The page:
Murder plots and vile sex abuse rings may be playing out in Coronation Street and Hollyoaks, but Albert Square is still hands down the most dangerous place to be in soapland. According to security experts at ADT, long-running BBC series trumps its rivals as the place where characters are most likely to be victims of crime.
The study uncovered a string of security flaws and found that those living in Walford in the last 10 years were three times more likely to be victims of a break-in or fire than in real life. There are around 9.5 incidents per 100 people a year on the show, compared with capital's true figure of 3.4 per 100.
Residents of the fictional neighbourhood should avoid The Queen Vic in particular as the pub is the most dangerous building in soap, having suffered nine break-ins and two fires over the last decade. Similar damage caused in a real-life watering hole would have would cost the landlord around £128,000.
Viewers may recall that dastardly Archie Mitchell was killed on the premises when he was hit over the head with the bar's bust of Queen Victoria. A recent storyline also saw the pub's roof collapse.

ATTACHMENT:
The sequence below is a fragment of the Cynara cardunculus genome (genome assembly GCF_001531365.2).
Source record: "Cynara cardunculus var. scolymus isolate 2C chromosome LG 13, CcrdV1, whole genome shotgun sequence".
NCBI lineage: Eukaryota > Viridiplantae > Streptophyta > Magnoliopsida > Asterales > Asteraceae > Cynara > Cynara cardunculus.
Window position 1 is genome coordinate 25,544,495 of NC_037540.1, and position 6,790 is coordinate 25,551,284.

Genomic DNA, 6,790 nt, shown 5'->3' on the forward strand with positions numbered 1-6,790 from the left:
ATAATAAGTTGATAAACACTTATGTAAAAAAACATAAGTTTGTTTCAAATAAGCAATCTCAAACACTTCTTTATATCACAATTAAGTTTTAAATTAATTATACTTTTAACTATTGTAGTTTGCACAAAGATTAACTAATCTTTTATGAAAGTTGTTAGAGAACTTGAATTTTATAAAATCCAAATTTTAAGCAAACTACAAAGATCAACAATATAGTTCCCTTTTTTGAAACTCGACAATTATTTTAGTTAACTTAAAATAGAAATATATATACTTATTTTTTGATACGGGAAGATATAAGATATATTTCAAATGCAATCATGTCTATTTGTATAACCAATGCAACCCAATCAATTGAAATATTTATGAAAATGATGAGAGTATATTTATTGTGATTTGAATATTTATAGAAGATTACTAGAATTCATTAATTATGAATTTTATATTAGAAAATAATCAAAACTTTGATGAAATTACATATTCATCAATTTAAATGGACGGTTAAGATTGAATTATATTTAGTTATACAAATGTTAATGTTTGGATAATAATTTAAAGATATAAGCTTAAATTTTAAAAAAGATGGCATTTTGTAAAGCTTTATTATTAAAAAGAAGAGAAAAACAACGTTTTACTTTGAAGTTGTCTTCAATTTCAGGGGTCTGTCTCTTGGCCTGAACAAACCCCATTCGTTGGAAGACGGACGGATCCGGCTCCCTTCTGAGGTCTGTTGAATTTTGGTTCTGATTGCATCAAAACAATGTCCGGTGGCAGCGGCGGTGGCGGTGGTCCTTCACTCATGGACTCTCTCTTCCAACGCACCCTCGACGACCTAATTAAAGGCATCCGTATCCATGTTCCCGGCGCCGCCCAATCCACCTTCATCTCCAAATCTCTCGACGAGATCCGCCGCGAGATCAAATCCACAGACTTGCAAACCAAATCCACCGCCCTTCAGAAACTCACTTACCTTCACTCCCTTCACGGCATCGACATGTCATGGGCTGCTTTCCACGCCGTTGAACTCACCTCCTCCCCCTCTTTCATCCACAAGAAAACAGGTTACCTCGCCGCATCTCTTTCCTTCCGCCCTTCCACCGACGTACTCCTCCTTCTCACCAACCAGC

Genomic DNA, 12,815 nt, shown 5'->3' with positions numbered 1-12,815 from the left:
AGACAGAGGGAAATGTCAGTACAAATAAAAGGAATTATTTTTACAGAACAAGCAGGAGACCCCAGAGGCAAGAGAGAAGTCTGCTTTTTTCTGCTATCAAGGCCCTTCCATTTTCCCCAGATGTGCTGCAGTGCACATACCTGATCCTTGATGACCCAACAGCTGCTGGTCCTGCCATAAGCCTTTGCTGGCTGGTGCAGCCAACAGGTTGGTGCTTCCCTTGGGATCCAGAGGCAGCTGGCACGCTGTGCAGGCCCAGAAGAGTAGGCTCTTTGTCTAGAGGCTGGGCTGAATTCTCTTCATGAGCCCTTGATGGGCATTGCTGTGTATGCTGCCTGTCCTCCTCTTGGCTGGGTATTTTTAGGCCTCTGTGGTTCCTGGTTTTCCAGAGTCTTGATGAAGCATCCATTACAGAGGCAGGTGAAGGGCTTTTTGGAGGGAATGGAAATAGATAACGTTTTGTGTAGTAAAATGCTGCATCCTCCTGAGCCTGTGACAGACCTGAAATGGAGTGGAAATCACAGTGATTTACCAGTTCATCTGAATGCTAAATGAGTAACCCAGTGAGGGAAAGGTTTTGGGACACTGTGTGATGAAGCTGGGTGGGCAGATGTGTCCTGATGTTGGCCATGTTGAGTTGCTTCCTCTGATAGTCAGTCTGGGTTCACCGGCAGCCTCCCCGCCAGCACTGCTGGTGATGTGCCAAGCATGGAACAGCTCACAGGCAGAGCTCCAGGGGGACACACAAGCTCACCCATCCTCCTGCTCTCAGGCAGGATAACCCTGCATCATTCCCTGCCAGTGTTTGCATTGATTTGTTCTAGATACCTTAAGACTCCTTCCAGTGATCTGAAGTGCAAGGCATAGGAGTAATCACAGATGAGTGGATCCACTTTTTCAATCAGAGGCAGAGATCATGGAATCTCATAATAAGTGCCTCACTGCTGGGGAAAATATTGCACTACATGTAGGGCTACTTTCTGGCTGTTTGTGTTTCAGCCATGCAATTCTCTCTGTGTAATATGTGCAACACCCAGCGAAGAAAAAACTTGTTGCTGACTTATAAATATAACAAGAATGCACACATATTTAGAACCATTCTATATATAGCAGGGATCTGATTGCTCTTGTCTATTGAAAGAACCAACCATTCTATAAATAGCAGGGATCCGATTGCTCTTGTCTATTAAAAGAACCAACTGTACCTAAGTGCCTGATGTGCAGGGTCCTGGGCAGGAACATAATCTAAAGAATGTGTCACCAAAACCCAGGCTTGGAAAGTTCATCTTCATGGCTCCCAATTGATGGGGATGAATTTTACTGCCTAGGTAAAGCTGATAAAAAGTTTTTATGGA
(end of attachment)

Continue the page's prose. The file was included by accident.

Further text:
While EastEnders, which is fond of killing off characters, has had its share of crimes, Hollyoaks is not too far behind. The Chester soap comes in second with 5.1 crimes per 100 people. This worrying number is actually higher than Chester's true number of 3.2 per 100, ADT uncovered.
Although the Bethany Platt grooming plot has cast a dark shadow over the cobbles, crimes on Coronation Street are relatively timid. Only 2.8 in every 100 people were a victim, which pales in comparison to Greater Manchester's true crime figure of 4.2.
Soaps can be unrealistic, but over in the Yorkshire Dales, art imitates life. Just like in Emmerdale there are 4.5 incidents per 100 in the area.
If the residents of Albert Square ever get tired of living life on the edge, they are can always move to Ambridge, the set of BBC Radio 4 drama The Archers. This village is the least dangerous place in soapland with just 0.9 victims of crime per 100.